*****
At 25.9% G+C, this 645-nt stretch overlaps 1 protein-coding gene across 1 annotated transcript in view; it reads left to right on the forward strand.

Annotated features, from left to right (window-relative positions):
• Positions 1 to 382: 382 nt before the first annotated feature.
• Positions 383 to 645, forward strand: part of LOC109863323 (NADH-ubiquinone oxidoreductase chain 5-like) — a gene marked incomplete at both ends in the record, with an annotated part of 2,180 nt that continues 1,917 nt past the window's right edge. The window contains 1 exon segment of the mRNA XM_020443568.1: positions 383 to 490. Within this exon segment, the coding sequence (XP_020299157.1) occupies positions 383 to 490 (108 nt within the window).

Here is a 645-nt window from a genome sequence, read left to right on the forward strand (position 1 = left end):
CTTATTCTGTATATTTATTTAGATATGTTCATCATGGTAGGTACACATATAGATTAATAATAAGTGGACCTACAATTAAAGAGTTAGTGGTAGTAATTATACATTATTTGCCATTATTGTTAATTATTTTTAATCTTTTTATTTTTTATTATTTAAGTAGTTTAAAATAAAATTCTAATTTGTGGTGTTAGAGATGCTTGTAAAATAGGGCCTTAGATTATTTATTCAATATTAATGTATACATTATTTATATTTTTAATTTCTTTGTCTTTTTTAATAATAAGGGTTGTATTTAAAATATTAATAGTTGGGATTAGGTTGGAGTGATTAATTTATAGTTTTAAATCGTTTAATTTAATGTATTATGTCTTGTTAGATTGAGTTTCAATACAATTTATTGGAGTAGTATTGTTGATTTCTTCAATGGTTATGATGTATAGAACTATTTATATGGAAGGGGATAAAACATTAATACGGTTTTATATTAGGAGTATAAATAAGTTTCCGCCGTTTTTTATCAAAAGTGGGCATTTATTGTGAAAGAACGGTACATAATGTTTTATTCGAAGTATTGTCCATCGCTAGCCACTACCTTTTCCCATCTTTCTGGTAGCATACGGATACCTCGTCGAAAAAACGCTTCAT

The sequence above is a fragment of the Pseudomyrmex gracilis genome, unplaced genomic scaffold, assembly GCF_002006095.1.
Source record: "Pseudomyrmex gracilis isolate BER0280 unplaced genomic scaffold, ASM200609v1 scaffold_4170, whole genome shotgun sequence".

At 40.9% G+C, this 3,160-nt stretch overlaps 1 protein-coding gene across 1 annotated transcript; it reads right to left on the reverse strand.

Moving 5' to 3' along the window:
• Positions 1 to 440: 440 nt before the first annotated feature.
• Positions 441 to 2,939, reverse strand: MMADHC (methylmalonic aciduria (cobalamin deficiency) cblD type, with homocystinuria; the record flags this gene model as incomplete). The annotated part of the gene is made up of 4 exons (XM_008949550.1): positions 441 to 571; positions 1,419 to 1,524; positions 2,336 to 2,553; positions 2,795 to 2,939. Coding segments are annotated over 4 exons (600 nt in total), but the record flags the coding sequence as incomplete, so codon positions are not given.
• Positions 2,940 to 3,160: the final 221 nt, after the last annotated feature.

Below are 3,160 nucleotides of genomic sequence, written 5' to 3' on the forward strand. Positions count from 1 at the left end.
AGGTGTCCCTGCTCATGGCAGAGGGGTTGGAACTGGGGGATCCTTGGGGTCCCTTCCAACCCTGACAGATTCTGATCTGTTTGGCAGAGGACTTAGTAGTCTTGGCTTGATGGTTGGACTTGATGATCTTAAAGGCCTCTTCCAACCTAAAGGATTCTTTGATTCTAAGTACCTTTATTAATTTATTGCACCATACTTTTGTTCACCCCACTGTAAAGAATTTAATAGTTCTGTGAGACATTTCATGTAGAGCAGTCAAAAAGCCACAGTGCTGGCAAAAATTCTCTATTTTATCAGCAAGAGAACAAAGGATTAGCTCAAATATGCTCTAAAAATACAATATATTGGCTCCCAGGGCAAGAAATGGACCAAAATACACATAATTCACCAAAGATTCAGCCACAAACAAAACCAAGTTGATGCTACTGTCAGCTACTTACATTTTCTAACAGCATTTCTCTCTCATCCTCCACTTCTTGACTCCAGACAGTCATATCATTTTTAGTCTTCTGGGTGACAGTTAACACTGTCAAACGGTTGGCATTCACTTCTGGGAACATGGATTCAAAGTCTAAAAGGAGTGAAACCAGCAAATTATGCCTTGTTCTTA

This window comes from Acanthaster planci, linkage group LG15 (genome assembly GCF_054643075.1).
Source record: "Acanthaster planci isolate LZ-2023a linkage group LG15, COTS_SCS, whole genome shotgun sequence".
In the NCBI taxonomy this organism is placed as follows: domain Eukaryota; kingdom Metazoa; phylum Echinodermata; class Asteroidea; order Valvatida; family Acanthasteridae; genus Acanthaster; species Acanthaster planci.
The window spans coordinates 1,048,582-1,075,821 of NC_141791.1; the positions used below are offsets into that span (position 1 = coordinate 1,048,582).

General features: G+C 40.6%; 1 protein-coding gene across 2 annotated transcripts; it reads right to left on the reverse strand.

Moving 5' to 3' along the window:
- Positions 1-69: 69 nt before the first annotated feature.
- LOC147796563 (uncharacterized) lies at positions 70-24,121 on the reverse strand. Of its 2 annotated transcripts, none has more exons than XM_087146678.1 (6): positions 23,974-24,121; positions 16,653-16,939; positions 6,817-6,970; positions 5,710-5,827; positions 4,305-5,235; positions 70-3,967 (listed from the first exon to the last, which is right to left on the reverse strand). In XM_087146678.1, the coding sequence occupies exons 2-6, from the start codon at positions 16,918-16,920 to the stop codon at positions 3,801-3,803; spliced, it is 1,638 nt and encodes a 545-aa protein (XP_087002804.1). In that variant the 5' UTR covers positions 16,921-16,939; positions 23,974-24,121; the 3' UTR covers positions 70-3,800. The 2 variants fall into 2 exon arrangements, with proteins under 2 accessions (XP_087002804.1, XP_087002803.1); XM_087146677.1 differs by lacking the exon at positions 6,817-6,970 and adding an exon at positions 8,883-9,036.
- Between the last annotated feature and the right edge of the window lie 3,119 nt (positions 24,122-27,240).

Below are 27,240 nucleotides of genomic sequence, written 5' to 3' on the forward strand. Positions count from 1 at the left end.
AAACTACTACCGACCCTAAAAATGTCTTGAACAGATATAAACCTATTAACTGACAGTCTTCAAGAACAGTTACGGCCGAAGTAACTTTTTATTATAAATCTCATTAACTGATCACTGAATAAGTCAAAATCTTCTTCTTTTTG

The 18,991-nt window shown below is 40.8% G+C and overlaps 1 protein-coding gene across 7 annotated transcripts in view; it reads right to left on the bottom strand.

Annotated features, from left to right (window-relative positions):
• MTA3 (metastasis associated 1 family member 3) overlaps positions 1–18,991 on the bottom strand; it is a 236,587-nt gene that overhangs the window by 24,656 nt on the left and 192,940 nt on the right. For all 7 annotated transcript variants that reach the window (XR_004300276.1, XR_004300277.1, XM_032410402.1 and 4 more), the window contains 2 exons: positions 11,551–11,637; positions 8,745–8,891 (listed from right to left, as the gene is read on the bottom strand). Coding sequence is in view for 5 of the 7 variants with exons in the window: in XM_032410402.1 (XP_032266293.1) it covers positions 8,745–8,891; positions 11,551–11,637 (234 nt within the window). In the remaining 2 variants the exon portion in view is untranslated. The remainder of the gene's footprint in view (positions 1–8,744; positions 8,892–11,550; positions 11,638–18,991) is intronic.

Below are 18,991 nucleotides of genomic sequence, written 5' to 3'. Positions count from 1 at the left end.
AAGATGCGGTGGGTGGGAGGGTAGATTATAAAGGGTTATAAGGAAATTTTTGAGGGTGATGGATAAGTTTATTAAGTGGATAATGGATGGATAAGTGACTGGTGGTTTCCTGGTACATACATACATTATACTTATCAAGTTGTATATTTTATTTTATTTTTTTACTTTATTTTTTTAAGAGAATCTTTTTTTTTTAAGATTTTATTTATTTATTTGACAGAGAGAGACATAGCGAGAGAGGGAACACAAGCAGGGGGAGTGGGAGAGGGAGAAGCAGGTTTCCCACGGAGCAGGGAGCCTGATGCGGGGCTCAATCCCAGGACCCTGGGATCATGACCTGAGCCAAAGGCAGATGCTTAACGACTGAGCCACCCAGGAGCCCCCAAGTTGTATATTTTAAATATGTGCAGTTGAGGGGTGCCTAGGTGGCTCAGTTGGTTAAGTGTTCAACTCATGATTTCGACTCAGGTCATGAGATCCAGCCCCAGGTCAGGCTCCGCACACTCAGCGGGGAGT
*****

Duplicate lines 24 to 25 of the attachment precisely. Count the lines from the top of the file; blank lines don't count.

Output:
- Between the last annotated feature and the right edge of the window lie 3,119 nt (positions 24,122-27,240).

Below are 27,240 nucleotides of genomic sequence, written 5' to 3' on the forward strand. Positions count from 1 at the left end.